Satrajit Sen

Facebook relooks its approach to advertising

Facebook has announced that it will cut the number of advertising options dramatically. How will it affect advertisers?

Facebook, the marketers' go-to place for social marketing, has said that it will simplify the platform's advertising formats that include at least 27 ways through which advertisers can promote their brands. The big change is that over the next six months, all the ad formats on Facebook will have a social context.

Facebook relooks its approach to advertising
Facebook relooks its approach to advertising
"Marketing should be simple. Marketers of all sizes should be able to give Facebook their business goals, and Facebook will generate the right combination of products to help them achieve it," the company said in a recent blog post.

In doing so, however, Facebook will remove some of its features that have become quite popular among advertisers. Calling it a move to eliminate redundancies, Facebook will remove its 'Questions' and the 'Online Offer' ad format, because neither worked quite the way it had hoped.

Besides, the platform will also re-do 'Sponsored' Stories and include them in all ad formats. Until now, advertisers had to pay a separate amount for adding "social context" to their ads. Now, all ads will have a social context attached to them.

This means that advertisers will no longer have to take the extra step of creating sponsored stories. The platform will phase out Sponsored Stories as standalone ad units and wil effectively merge them into all ad products to boost performance and simplify ad-buying.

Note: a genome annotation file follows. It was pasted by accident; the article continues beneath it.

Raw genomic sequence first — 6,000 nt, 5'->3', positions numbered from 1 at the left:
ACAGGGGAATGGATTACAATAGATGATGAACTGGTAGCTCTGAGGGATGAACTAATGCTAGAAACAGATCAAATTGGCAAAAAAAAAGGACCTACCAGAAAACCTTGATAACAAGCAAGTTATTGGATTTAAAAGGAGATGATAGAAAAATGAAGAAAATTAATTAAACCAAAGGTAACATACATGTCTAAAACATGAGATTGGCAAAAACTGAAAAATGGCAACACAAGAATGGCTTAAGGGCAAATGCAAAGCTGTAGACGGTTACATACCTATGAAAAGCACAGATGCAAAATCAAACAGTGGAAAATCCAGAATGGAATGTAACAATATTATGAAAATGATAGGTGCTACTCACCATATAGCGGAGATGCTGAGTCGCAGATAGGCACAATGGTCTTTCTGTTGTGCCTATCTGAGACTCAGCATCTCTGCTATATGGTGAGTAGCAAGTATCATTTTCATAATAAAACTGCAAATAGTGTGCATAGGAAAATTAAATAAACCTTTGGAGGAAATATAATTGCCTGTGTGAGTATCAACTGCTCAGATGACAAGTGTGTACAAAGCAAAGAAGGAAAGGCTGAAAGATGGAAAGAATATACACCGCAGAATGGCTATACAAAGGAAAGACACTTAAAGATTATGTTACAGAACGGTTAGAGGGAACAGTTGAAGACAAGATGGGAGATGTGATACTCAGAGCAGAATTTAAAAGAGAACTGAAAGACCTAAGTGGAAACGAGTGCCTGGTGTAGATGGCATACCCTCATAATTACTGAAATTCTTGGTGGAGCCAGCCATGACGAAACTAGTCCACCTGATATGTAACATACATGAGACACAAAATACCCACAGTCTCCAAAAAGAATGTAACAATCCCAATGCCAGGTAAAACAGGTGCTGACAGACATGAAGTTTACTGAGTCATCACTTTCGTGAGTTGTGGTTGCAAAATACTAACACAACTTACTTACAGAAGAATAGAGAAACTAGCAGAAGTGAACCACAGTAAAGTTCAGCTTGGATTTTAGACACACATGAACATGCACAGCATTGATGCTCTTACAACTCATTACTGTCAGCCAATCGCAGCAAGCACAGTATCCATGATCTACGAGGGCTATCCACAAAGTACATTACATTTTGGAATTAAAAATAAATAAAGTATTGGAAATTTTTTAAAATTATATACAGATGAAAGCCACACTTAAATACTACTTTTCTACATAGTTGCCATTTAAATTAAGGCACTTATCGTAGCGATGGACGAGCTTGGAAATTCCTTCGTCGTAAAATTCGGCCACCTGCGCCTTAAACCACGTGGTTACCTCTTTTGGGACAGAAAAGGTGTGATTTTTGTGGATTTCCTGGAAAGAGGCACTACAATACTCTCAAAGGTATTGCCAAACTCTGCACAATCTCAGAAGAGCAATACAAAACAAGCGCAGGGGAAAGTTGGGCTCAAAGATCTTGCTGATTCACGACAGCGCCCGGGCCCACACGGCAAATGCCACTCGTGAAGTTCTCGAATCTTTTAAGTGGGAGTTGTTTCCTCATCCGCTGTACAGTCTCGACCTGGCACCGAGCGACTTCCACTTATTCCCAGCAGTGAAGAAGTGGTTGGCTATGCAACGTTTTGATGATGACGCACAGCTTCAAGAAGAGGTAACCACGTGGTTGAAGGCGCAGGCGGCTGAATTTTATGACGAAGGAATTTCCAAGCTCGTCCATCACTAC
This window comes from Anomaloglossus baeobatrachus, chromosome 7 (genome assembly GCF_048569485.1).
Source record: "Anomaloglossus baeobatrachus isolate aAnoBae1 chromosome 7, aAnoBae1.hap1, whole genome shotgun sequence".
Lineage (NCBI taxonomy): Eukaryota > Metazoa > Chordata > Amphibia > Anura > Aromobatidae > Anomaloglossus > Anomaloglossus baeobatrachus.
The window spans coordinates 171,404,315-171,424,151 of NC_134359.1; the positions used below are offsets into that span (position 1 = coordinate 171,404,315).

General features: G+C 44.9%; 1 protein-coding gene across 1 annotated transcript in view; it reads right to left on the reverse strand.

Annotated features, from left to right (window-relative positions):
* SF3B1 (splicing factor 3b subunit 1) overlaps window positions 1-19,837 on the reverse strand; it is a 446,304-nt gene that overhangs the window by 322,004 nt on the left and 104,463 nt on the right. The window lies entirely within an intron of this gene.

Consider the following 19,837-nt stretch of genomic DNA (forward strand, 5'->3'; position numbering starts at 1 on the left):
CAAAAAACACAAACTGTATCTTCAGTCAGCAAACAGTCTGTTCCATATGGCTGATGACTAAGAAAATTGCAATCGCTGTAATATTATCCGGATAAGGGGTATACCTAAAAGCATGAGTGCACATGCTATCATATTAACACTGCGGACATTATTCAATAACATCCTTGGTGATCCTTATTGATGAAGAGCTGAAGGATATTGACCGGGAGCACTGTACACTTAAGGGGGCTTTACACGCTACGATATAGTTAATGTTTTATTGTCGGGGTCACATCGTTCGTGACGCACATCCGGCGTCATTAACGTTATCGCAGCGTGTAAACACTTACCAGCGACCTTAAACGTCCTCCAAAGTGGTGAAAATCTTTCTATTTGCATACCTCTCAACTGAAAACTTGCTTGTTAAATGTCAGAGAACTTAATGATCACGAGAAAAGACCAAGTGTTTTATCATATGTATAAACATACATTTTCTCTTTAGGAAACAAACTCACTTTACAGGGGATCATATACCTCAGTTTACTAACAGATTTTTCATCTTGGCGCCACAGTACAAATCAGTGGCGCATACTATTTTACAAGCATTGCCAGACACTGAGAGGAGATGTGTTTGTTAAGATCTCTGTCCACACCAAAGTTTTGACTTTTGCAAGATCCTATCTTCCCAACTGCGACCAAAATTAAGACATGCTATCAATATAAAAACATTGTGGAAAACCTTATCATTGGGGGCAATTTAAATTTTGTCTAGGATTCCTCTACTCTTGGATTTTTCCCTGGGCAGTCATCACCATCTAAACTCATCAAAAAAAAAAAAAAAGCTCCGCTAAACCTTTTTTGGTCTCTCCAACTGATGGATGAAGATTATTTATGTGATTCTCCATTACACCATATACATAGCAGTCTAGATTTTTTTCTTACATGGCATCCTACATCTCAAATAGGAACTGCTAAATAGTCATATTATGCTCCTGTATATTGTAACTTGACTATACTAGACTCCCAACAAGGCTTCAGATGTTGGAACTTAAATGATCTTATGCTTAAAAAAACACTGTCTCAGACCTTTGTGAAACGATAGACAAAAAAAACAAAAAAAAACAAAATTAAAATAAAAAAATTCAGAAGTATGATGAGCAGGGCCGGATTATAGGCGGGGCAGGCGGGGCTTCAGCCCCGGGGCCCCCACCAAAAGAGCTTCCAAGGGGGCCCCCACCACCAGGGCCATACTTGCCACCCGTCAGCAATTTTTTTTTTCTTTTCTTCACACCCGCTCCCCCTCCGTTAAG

Fixed connection?

In spite of doubts about its ability to attract advertising revenue, Facebook ended 2012 with revenue of over $5 billion. Even in India, it probably earns more from digital advertising than any other player, except Google.

So, will the changes in the ad product mean that Indian businesses and advertisers will need to change the way they use Facebook ads?

Manu Kumar Jain, co-founder and managing director of, is happy with the imminent changes. "Facebook is a big point of discovery for and we feel that this is a welcome change as a large number of formats result in confusion for both the advertisers and the consumers. Earlier, it was all about delivering the same message to the consumers in different ways and then deciding which format works best. Now, it will be about the message getting stronger as it will be delivered to the consumer in one powerful way," adds Joseph.

Simply better...

"Any simplicity and larger focus on business is good for the Indian market because Facebook ads are something which most marketers haven't explored to their full potential. With more decision makers participating and the media delivering more effective ROI, it's a definite plus for advertisers," states Saurabh Parmar, founder and CEO, Brandlogist, a brand consultancy firm.

"Truly speaking, the marketers don't care about the formats of Facebook ads because a majority of them use it for performance marketing. So, whether the user action is coming from a text ad or a visual ad, small ad or a large ad, it doesn't matter to them. Since India is a huge market for Facebook, the impact is likely to be large but in a positive direction," asserts R P Singh, CEO, Sirez Group.

Consumer edge

For the consumers, it does mean that they will have to encounter only one form of advertisement from brands on the platform. This is a great step towards improving user experience for users who are currently perplexed by the number and types of ads they have to encounter while they use the platform.

"The near impact will not be that much. But if the new ad formats drive more value per fan or ROI then I think it will good for both marketers and publishers. For instance, Hashtags, which have been launched recently, can be a good marketing tool on Facebook and can drive a lot of traction," concludes Shekhar Sharma, national director, search, platforms and performance, GroupM Interaction India.

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